Stronger Athletes will have a Greater PAP Effect than their Weaker Partners

The training level is one of the main factors that affect how much PAP influences your performance.

Several studies have shown that high-level athletes have a better response to PAP than those who participate in recreational resistance training, for example.


Because they have the ability to recruit their motor units faster (at a higher firing rate), when compared with untrained individuals…

..in addition, more trained Athletes develop a higher resistance to fatigue when exposed to maximum efforts.

Gourgoulis and Aggeloussis (2003), for example, found that athletes with greater Maximal Strength showed a greater improvement in vertical jump after a previous conditioning stimulus (4.01%). On the other side, participants with lower Maximal Strength had much smaller improvements (0.42%).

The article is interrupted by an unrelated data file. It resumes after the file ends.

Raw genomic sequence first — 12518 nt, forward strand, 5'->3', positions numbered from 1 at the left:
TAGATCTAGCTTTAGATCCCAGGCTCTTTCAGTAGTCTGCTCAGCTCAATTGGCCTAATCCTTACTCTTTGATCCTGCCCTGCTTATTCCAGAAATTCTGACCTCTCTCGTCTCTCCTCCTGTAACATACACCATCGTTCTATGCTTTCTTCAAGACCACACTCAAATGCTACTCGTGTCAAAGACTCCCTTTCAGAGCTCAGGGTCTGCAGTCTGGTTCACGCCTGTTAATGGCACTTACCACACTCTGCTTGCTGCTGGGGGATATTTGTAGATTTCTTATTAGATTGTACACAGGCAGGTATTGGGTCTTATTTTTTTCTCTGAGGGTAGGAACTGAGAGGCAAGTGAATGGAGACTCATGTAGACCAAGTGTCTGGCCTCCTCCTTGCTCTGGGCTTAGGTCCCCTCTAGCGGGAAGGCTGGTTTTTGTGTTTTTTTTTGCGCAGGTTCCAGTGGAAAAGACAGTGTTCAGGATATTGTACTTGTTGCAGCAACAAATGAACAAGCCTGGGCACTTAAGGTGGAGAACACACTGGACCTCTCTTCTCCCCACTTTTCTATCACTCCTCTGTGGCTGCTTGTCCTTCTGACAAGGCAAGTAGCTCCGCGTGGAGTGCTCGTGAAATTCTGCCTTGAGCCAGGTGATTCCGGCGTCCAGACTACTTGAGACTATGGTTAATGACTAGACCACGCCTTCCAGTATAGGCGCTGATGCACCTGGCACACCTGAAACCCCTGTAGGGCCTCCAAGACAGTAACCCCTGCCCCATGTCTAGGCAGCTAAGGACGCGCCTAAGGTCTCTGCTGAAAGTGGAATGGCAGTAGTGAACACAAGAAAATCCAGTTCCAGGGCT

What’s the Influence of Fiber Type on Post-Activation Potentiation?

Another explanation for the difference between levels of Strength and Strength training experience is the Fiber Type among Karatekas’ muscles.

The improvements in performance achieved with a well-designed PAP are undoubtable in high-intensity activities that require high Force, Speed, and Power – like Karate…

…and the performance in such activities depends on the amount of Fast (Type 2) Muscle Fibers. For example, muscles with a higher percentage of Type 2Fibers, exhibit greater PAP effects.

Despite muscle Fiber Type – and their distribution in the muscle – is mainly determined by genetic factors, it can also be influenced by the training level, methods, or age.

You can transform 2X fibers into 2A fibers, with specific Strength training. 2A fibers can also produce fast and more intense contractions but have a higher fatigue resistance than 2X type.